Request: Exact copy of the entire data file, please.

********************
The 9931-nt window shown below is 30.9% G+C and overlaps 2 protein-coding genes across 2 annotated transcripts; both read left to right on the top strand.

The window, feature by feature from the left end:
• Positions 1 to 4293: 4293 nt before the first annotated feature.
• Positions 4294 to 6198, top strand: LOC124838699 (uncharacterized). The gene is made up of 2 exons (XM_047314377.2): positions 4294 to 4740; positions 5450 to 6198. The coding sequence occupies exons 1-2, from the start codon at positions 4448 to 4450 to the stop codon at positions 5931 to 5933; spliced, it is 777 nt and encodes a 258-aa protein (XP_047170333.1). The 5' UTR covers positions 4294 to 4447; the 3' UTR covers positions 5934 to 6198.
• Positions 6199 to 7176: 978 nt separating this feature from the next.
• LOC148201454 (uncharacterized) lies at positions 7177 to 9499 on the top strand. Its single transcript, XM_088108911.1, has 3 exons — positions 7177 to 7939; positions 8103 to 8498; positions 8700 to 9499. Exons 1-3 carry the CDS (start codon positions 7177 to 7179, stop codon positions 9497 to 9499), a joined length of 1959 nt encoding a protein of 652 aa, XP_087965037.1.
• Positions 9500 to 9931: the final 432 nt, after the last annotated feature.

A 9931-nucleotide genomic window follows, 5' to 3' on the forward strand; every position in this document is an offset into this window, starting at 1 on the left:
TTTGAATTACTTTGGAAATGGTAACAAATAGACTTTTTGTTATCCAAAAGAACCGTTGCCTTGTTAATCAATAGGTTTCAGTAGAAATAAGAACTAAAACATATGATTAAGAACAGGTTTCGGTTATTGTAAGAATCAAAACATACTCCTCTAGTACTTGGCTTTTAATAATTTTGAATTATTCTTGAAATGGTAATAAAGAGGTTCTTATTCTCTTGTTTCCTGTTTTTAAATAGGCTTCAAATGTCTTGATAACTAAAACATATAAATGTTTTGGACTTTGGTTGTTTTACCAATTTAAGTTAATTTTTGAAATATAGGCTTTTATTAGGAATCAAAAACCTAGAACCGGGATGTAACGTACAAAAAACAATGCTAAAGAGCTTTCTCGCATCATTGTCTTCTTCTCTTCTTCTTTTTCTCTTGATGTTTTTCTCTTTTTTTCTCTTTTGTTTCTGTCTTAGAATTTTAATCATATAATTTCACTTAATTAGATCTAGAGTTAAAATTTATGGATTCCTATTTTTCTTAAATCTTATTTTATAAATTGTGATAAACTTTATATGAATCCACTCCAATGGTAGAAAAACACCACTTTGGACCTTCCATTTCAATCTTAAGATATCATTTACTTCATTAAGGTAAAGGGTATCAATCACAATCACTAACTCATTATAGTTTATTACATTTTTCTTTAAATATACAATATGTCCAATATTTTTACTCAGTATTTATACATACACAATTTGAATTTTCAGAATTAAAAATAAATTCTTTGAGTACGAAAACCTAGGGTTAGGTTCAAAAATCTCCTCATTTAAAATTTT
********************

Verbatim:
The 9931-nt window shown below is 30.9% G+C and overlaps 2 protein-coding genes across 2 annotated transcripts; both read left to right on the top strand.

The window, feature by feature from the left end:
• Positions 1 to 4293: 4293 nt before the first annotated feature.
• Positions 4294 to 6198, top strand: LOC124838699 (uncharacterized). The gene is made up of 2 exons (XM_047314377.2): positions 4294 to 4740; positions 5450 to 6198. The coding sequence occupies exons 1-2, from the start codon at positions 4448 to 4450 to the stop codon at positions 5931 to 5933; spliced, it is 777 nt and encodes a 258-aa protein (XP_047170333.1). The 5' UTR covers positions 4294 to 4447; the 3' UTR covers positions 5934 to 6198.
• Positions 6199 to 7176: 978 nt separating this feature from the next.
• LOC148201454 (uncharacterized) lies at positions 7177 to 9499 on the top strand. Its single transcript, XM_088108911.1, has 3 exons — positions 7177 to 7939; positions 8103 to 8498; positions 8700 to 9499. Exons 1-3 carry the CDS (start codon positions 7177 to 7179, stop codon positions 9497 to 9499), a joined length of 1959 nt encoding a protein of 652 aa, XP_087965037.1.
• Positions 9500 to 9931: the final 432 nt, after the last annotated feature.

A 9931-nucleotide genomic window follows, 5' to 3' on the forward strand; every position in this document is an offset into this window, starting at 1 on the left:
TTTGAATTACTTTGGAAATGGTAACAAATAGACTTTTTGTTATCCAAAAGAACCGTTGCCTTGTTAATCAATAGGTTTCAGTAGAAATAAGAACTAAAACATATGATTAAGAACAGGTTTCGGTTATTGTAAGAATCAAAACATACTCCTCTAGTACTTGGCTTTTAATAATTTTGAATTATTCTTGAAATGGTAATAAAGAGGTTCTTATTCTCTTGTTTCCTGTTTTTAAATAGGCTTCAAATGTCTTGATAACTAAAACATATAAATGTTTTGGACTTTGGTTGTTTTACCAATTTAAGTTAATTTTTGAAATATAGGCTTTTATTAGGAATCAAAAACCTAGAACCGGGATGTAACGTACAAAAAACAATGCTAAAGAGCTTTCTCGCATCATTGTCTTCTTCTCTTCTTCTTTTTCTCTTGATGTTTTTCTCTTTTTTTCTCTTTTGTTTCTGTCTTAGAATTTTAATCATATAATTTCACTTAATTAGATCTAGAGTTAAAATTTATGGATTCCTATTTTTCTTAAATCTTATTTTATAAATTGTGATAAACTTTATATGAATCCACTCCAATGGTAGAAAAACACCACTTTGGACCTTCCATTTCAATCTTAAGATATCATTTACTTCATTAAGGTAAAGGGTATCAATCACAATCACTAACTCATTATAGTTTATTACATTTTTCTTTAAATATACAATATGTCCAATATTTTTACTCAGTATTTATACATACACAATTTGAATTTTCAGAATTAAAAATAAATTCTTTGAGTACGAAAACCTAGGGTTAGGTTCAAAAATCTCCTCATTTAAAATTTT